Many thanks and stay tuned for more,


  3. Jarret Pazahanick

    Hi Sarah

    Can you expand on your “Firing on all Cylinders in 2012” as to what has been accomplished especially as it relates to some of the great recommendations made by the Certification 5 a few years back or this excellent blog by SAP Mentor John Appleby

    One of my criticisms of the SAP Eductation group has been making marketing claims of successes before they have occurred and this article “feels’ in the same vein at a quick glance.



    1. Sarah Kellman Post author

      Hi Jarret,

      By using the expression “firing on all cylinders”, I intended to convey the meaning “approaching with intense vigor and energy” and with “passion and sense of purpose”.

      So when you read the statement “SAP Education has been firing on all cylinders in 2012 to expand and improve its global certification program…”, the context here is merely that the team has been hard at work to expand and improve the global certification program. No further claims are made or intended. Hope this helps!

      Best regards,


      1. Jarret Pazahanick

        Hi Sarah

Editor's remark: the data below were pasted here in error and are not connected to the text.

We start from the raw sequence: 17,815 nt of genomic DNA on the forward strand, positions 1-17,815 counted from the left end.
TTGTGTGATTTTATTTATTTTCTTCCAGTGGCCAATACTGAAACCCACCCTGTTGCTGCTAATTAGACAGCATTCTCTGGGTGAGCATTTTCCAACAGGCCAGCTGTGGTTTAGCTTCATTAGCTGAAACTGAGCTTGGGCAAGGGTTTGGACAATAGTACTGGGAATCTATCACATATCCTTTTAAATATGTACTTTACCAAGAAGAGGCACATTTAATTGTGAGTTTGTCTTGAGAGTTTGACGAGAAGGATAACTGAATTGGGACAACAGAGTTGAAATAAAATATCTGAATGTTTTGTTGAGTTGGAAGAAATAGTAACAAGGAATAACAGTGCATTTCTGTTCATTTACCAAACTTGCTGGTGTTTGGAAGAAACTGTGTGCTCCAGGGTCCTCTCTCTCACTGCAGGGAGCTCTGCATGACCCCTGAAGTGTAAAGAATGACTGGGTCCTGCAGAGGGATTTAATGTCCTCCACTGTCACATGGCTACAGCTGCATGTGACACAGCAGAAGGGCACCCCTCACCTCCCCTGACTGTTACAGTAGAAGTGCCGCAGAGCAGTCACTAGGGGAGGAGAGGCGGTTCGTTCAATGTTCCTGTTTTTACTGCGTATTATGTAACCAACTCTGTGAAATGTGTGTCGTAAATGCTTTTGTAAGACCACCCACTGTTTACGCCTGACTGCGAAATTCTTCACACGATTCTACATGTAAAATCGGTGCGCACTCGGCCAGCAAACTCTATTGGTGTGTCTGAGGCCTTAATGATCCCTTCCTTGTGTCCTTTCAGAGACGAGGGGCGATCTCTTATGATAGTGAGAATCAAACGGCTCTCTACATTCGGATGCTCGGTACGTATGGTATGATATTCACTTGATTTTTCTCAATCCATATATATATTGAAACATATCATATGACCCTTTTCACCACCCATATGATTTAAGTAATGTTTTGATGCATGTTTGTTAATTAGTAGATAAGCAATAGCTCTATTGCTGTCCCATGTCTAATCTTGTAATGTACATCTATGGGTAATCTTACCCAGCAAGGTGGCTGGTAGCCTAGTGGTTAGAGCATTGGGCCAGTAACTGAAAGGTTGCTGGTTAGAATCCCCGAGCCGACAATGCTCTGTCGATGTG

I think for most people “firing on all cylinders’ means “getting a lot accomplished” and approaching with intense vigor and energy” and “passion and sense of purpose” means something very different. The reason I mention this is the SAP Education group has repeatedly sent glowing review on certification such as

        The Value of Certification is Undisputed

        SAP Certification is on Par with Cisco


        Yet if you read the comments in any of those blogs as well as blogs by community members and SAP mentors such as

        How SAP should fix its broken Education System

        Top 10 Myths about SAP Certification

        SAP HANA Certification

        Respect SAP Certification

        DOs & DON’Ts for SAP Career (Certification) on the basis of my on going journey from an Accountant to SAP FI Consultant.SAP Certification Sale is Bad News

        You get a sense that firing on all cylinders gives the impression these concerns are being addressed especially since the SAP Education made several commitments/promises in the comments of each and in blogs such as this

        On a side note I would say a program like the SAP HANA Distinguish Engineer although new is the type of community (and education) program that REALLY is “firing on all cylinders”.



        1. Sarah Kellman Post author

          Hi Jarret,

          It’s an idiom which upon more intensive online searches does reveal both my understanding of the phrase as well as yours. So to remove any ambiguity, I have amended the phrase to read “hard at work” – which as I noted above was my only intent.

          Hopefully this clears things up for all readers of this post.

          Thanks again!